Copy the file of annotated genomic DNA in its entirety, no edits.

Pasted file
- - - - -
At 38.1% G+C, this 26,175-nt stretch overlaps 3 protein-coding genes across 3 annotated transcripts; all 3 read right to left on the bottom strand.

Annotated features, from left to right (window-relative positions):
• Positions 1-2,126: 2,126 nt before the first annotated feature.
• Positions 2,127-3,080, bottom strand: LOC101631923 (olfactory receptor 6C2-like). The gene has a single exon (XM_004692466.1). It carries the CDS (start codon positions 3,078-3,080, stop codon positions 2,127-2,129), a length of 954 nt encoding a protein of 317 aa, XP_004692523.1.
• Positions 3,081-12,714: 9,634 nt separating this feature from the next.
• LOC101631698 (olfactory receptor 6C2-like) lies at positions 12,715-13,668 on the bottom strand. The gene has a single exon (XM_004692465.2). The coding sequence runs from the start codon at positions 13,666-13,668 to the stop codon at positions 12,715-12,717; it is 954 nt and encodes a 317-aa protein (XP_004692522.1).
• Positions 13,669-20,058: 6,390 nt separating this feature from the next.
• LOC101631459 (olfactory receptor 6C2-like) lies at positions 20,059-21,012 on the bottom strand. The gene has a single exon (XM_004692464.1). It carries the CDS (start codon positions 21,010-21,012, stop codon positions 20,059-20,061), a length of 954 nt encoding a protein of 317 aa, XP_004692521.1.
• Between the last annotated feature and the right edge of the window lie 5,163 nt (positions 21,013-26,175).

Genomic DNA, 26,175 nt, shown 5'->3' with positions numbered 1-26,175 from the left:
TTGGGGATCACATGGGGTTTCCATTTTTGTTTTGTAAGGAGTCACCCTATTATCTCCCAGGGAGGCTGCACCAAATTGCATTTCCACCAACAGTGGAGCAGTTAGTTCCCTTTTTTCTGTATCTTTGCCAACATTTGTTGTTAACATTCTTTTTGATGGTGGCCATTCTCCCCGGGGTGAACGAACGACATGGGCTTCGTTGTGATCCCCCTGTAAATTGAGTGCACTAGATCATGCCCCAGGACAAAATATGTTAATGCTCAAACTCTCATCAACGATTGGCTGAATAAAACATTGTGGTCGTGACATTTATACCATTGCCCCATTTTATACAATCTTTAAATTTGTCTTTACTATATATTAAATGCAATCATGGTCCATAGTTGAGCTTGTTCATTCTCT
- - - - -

At 38.1% G+C, this 26,175-nt stretch overlaps 3 protein-coding genes across 3 annotated transcripts; all 3 read right to left on the bottom strand.

Annotated features, from left to right (window-relative positions):
• Positions 1-2,126: 2,126 nt before the first annotated feature.
• Positions 2,127-3,080, bottom strand: LOC101631923 (olfactory receptor 6C2-like). The gene has a single exon (XM_004692466.1). It carries the CDS (start codon positions 3,078-3,080, stop codon positions 2,127-2,129), a length of 954 nt encoding a protein of 317 aa, XP_004692523.1.
• Positions 3,081-12,714: 9,634 nt separating this feature from the next.
• LOC101631698 (olfactory receptor 6C2-like) lies at positions 12,715-13,668 on the bottom strand. The gene has a single exon (XM_004692465.2). The coding sequence runs from the start codon at positions 13,666-13,668 to the stop codon at positions 12,715-12,717; it is 954 nt and encodes a 317-aa protein (XP_004692522.1).
• Positions 13,669-20,058: 6,390 nt separating this feature from the next.
• LOC101631459 (olfactory receptor 6C2-like) lies at positions 20,059-21,012 on the bottom strand. The gene has a single exon (XM_004692464.1). It carries the CDS (start codon positions 21,010-21,012, stop codon positions 20,059-20,061), a length of 954 nt encoding a protein of 317 aa, XP_004692521.1.
• Between the last annotated feature and the right edge of the window lie 5,163 nt (positions 21,013-26,175).

Genomic DNA, 26,175 nt, shown 5'->3' with positions numbered 1-26,175 from the left:
TTGGGGATCACATGGGGTTTCCATTTTTGTTTTGTAAGGAGTCACCCTATTATCTCCCAGGGAGGCTGCACCAAATTGCATTTCCACCAACAGTGGAGCAGTTAGTTCCCTTTTTTCTGTATCTTTGCCAACATTTGTTGTTAACATTCTTTTTGATGGTGGCCATTCTCCCCGGGGTGAACGAACGACATGGGCTTCGTTGTGATCCCCCTGTAAATTGAGTGCACTAGATCATGCCCCAGGACAAAATATGTTAATGCTCAAACTCTCATCAACGATTGGCTGAATAAAACATTGTGGTCGTGACATTTATACCATTGCCCCATTTTATACAATCTTTAAATTTGTCTTTACTATATATTAAATGCAATCATGGTCCATAGTTGAGCTTGTTCATTCTCT